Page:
Kamal Preet Kaur, a senior journalist from Chandigarh is today making news in the UK. However, this time, it is not because of her acumen in the media industry but, as a journalist-turned-politician who strives to bring about a change in the society and her recent endeavor to act as a catalyst of change in the UK stands testament to the same.
She has recently been selected by the Labour Party members to represent the Wood End ward in Hayes, Hillingdon, during the forthcoming local elections on May 5, which will anticipatedly set a new trend to indicate the political trend for national elections.
In an exclusive interview with Tricity Scoop, she talks about her journey from Tricity to making it big in the UK.
Walk us through your journey from the alleys of Tricity to making it big in the UK?
I came to the UK after taking a career break from The Indian Express, Chandigarh, to study further. I had planned to return home after my study. However, life had other plans. I went on to study more. Also, I met Sukhwinder Singh (my husband), fell in love, got married and stayed on. Sukhwinder has had a huge involvement in the Sikh and Punjabi community circles through his work with gurdwaras, events, media and community initiatives in the UK. Therefore, it was only natural for me to jump into the thick of things.
Being a journalist, I couldn’t keep myself away from the concerns of the community at large, and the Punjabi diaspora in particular. I have always had a special interest in Indian politics and geo-political matters. I joined the Labour Party about 16 years ago as its ethos were in sync with my personal ideals.
I have campaigned with and for the Party’s Punjabi/Sikh MPs in the country, other BAME MPs, as well as my local MP and councillors in Hillingdon, the constituency where I am actively involved through my branch. Now, the time seemed ripe to take a plunge into politics as a representative and make a real difference in the lives of all my ward residents.
What were some key challenges that you had to face as a woman leader? How did you overcome the same?
I think women still have to work twice as hard at everything they wish to achieve in this world which is still a long way away from gender neutrality. Patriarchy, misogyny, mansplaining and covert racism are a few things that I face often. However, we have worked very hard for the community and my work speaks for itself. I have learnt to take such challenges in my stride. The confidence in myself and faith in the Divine Plan is a gift from my parents who never said no to anything I wanted to try in my life. The husband has helped push boundaries and the entire family takes pride in my achievements. This keeps me going and gives me the strength to take every challenge head-on.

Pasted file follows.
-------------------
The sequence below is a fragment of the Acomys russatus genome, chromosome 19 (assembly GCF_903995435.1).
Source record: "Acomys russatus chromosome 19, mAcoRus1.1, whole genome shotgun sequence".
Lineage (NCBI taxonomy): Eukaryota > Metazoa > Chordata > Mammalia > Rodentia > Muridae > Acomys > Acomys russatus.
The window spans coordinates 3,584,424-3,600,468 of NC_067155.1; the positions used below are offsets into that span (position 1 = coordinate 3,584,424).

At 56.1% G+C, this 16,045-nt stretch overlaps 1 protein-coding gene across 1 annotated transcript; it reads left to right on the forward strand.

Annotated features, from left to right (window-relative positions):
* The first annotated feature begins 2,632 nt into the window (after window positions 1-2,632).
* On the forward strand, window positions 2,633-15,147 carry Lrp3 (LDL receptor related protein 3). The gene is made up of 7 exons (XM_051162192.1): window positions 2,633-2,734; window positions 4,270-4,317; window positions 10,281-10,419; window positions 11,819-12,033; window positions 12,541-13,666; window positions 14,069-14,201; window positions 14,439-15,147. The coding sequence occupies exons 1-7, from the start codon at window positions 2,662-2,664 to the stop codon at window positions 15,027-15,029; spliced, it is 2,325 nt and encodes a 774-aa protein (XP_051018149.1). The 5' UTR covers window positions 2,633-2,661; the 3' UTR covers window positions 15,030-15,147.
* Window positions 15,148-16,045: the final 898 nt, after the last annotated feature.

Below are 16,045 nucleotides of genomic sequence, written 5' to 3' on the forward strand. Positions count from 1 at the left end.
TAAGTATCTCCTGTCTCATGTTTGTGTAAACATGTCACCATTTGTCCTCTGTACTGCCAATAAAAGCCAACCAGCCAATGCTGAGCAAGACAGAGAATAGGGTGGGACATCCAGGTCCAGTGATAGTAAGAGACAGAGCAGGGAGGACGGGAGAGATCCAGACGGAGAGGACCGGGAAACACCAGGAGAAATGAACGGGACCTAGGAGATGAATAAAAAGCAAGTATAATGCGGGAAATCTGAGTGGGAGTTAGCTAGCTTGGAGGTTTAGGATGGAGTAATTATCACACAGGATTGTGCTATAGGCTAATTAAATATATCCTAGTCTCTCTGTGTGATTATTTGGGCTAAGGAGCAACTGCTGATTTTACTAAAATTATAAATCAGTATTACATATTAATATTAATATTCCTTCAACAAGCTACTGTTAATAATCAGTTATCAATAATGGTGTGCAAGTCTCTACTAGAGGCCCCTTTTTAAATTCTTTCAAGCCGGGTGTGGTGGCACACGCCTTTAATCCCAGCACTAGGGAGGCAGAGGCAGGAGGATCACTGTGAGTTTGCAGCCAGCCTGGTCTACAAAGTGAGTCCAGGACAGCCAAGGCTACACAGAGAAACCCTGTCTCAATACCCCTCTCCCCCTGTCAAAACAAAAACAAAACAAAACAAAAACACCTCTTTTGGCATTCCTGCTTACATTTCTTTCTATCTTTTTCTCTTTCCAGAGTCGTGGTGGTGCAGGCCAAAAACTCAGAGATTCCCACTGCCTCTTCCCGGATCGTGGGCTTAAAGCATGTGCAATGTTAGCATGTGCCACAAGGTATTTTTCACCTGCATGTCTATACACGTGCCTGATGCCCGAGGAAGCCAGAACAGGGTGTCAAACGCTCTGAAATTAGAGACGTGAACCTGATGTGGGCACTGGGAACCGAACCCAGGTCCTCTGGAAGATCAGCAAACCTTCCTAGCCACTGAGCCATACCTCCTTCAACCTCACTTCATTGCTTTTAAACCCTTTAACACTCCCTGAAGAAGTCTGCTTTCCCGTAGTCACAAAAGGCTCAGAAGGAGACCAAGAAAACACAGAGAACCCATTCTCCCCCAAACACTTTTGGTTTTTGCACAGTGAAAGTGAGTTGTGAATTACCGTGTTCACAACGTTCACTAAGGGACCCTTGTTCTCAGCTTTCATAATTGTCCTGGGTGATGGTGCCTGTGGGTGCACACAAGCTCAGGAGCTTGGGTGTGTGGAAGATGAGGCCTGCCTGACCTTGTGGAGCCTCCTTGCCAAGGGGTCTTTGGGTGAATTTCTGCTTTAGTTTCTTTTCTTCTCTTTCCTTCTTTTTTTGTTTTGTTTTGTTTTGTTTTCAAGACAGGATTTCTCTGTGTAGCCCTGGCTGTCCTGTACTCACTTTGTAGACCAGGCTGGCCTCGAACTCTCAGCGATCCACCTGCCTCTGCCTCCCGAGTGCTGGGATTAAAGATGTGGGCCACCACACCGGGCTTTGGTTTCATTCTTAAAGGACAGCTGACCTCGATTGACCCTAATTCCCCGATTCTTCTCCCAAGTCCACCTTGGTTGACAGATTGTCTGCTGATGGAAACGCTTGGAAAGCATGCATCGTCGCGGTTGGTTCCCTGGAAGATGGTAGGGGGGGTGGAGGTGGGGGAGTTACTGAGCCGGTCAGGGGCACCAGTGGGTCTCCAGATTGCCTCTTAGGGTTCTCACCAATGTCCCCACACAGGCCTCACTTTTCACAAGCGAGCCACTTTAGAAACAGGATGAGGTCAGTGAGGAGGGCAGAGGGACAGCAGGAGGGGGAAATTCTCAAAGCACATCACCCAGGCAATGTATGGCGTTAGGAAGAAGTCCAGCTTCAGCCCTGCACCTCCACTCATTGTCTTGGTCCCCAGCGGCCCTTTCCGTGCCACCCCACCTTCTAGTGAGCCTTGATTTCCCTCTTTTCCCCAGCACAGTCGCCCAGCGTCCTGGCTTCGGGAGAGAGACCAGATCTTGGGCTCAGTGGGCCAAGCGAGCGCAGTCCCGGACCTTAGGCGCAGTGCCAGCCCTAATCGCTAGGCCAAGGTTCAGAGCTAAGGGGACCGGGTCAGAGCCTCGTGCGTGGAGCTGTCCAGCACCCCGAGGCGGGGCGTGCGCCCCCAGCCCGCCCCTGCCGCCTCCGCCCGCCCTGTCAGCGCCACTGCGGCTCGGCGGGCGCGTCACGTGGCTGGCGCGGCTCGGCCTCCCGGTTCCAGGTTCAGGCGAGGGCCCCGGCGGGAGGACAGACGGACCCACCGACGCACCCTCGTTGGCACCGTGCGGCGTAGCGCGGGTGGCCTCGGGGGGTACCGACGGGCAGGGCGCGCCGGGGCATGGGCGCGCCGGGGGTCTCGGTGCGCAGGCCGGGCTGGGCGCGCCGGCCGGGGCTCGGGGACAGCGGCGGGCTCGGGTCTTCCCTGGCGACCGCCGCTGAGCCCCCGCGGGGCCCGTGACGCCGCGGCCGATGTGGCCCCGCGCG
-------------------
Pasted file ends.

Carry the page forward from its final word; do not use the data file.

Tell us more about your role in the upcoming nationwide local elections in England?
I have recently been selected by the Labour Party members to represent Wood End ward in Hayes, Hillingdon, during the forthcoming local elections on May 5. These elections set the trend for the national elections. My current role is to campaign for the Labour Party candidates and make every possible effort to push the Conservatives out of power in the Hillingdon council. Canvassing, fundraising, meeting people, talking about the Party policies for the local residents are some of the other responsibilities that I share with my fellow candidates.
What is your vision and mission as a politician in England? How do you plan to achieve the same?
My vision and mission as a politician are ‘Sarbat da Bhala’ (welfare for all). I want to be the voice of the marginalised, diverse communities that call the UK home. I am extremely passionate about social and climate justice, inter-faith work and community cohesion. As an Early Years Educator, I see childhood poverty and how it affects children’s development; as a mother of two teen boys, I am worried about street safety concerns, rise in knife crime and drugs. I want to leave a compassionate, humane, and green world for the coming generations. Being a public representative not only gives you more responsibility, but it also gives you some sort of material power to make a real difference in the lives of the people. If elected, I will use the power vested in me for the welfare of the residents without any bias or prejudice.
Who has been your source of inspiration for all this while? Why?
My biggest inspiration comes from the ‘Miri-Piri’ principle of my Sikh faith, where I see politics and spirituality coming together for the greater good of the world. My mother who dreams my dreams, my husband who is the wind beneath my wings and my children, for whom I want to see a compassionate world, are my everyday inspirations.
One thing that you miss the most about Tricity?
Tricity has a special place in my heart. My happiest times and my saddest times are rooted there. The carefree years spent with my friends and extremely delicious food shared with them at Sindhi Sweets, Gopal’s, Stu-C and Hot Millions is what I miss the most. Riding on my Yamaha through the colourful by-lanes of the City Beautiful during Spring is simply unforgettable.
One final message for our readers.
Never lose compassion. Never.